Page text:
Respond to the conclusion of Gould’s essay (paragraphs 28 and 29)

Summary/Response Essay

Length: 5-6 paragraphs

Requirements: Introductory paragraph

Thesis statement (at the end of the introductory paragraph) and topic sentences (beginning each body paragraph)

Concluding paragraph

Your thesis should appear as the last sentence of your introductory paragraph and should state your analysis of the significance of the passage. The majority of your paper will then support your thesis statement and be your response to what you understand to be the significance of the selected passage.

· Respond to the conclusion of Gould’s essay (paragraphs 28 and 29)

Be sure to follow the assignment directions. This assignment asks you to respond, in an argument essay, to a selected passage. In your introductory paragraph, be sure to identify the author and the essay title; indicate and summarize the specific passage you’ve chosen to discuss. For example: “In the concluding paragraphs of Stephen Jay Gould’s essay ‘Nonmoral Nature,’ Gould argues that . . .”

Be sure that your thesis is the last sentence of your introduction and that it states your argument about the selected passage. You will then focus on this argument as you analyze several aspects of the selected passage in the body of your essay.

http://www.stephenjaygould.org/library/gould_nonmoral.html

This is the selected passage:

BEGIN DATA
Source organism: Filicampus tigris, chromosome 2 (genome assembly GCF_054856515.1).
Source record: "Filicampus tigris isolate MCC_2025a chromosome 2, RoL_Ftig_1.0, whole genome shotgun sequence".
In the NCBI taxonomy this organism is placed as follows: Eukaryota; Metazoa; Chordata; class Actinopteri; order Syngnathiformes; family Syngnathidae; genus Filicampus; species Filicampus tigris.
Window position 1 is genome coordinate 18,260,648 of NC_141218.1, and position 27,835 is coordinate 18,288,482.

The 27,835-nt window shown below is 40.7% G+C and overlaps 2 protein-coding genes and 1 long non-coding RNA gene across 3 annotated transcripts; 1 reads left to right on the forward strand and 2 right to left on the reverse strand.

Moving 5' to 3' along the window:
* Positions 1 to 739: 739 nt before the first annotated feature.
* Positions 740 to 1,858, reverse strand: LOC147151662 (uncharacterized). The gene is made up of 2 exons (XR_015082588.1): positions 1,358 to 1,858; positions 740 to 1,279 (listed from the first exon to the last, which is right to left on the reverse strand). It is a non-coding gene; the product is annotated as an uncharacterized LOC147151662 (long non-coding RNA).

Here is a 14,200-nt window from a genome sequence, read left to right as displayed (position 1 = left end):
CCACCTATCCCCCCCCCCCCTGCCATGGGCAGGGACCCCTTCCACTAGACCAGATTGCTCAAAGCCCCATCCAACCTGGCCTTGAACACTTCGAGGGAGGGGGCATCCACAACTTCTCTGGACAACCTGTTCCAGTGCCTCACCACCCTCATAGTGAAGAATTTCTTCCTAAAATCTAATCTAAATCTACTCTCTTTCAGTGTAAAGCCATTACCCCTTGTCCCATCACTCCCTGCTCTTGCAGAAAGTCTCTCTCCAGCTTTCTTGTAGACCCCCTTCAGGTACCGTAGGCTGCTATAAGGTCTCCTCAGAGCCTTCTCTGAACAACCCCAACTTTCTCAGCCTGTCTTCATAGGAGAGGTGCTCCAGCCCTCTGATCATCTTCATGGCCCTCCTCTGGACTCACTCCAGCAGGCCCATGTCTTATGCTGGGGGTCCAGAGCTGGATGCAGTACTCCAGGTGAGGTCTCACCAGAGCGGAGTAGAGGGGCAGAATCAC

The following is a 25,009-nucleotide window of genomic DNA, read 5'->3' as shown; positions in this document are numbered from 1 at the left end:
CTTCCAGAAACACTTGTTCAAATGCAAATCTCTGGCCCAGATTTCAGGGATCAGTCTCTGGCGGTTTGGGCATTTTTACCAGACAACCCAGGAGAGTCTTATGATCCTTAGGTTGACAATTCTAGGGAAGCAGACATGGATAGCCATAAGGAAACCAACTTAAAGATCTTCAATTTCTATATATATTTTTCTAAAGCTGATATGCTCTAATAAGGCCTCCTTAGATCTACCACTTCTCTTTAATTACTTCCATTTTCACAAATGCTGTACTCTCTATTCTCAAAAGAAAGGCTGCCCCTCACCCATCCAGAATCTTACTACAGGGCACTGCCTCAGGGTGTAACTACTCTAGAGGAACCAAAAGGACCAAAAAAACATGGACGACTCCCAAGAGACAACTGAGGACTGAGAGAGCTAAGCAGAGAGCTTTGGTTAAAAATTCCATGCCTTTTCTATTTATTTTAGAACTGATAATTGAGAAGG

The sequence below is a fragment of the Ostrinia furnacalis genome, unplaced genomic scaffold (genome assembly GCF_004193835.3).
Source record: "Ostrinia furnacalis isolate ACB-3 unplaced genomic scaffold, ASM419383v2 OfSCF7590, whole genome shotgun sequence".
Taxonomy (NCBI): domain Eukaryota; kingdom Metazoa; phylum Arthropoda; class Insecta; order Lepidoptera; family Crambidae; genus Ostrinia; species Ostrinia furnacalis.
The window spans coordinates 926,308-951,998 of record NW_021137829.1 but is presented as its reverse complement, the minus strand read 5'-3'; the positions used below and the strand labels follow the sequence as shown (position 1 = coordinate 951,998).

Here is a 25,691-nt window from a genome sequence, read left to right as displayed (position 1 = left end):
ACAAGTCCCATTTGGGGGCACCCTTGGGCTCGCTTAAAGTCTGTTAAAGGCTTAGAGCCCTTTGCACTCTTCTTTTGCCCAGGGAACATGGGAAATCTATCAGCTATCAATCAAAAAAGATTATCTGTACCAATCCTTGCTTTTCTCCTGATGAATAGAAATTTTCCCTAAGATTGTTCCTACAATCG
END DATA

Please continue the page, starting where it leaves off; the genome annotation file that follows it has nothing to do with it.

Since ichneumons are a detail, and since natural selection is a law regulating details, the answer to the ancient dilemma of why such cruelty (in our terms) exists in nature can only be that there isn’t any answer — and that framing the question “in our terms” is thoroughly inappropriate in a natural world neither made for us nor ruled by us. It just plain happens. It is a strategy that works for ichneumons and that natural selection has programmed into their behavioral repertoire. Caterpillars are not suffering to teach us something; they have simply been outmaneuvered, for now, in the evolutionary game. Perhaps they will evolve a set of adequate defenses sometime in the future, thus sealing the fate of ichneumons. And perhaps, indeed probably, they will not.

Another Huxley, Thomas’s grandson Julian, spoke for this position, using as an example — yes, you guessed it — the ubiquitous ichneumons:

Natural selection, in fact, though like the mills of God in grinding slowly and grinding small, has few other attributes that a civilized religion would call divine. . . . Its products are just as likely to be aesthetically, morally, or intellectually repulsive to us as they are to be attractive. We need only think of the ugliness of Sacculina or a bladder-worm, the stupidity of a rhinoceros or a stegosaur, the horror of a female mantis devouring its mate or a brood of ichneumon flies slowly eating out a caterpillar.

 

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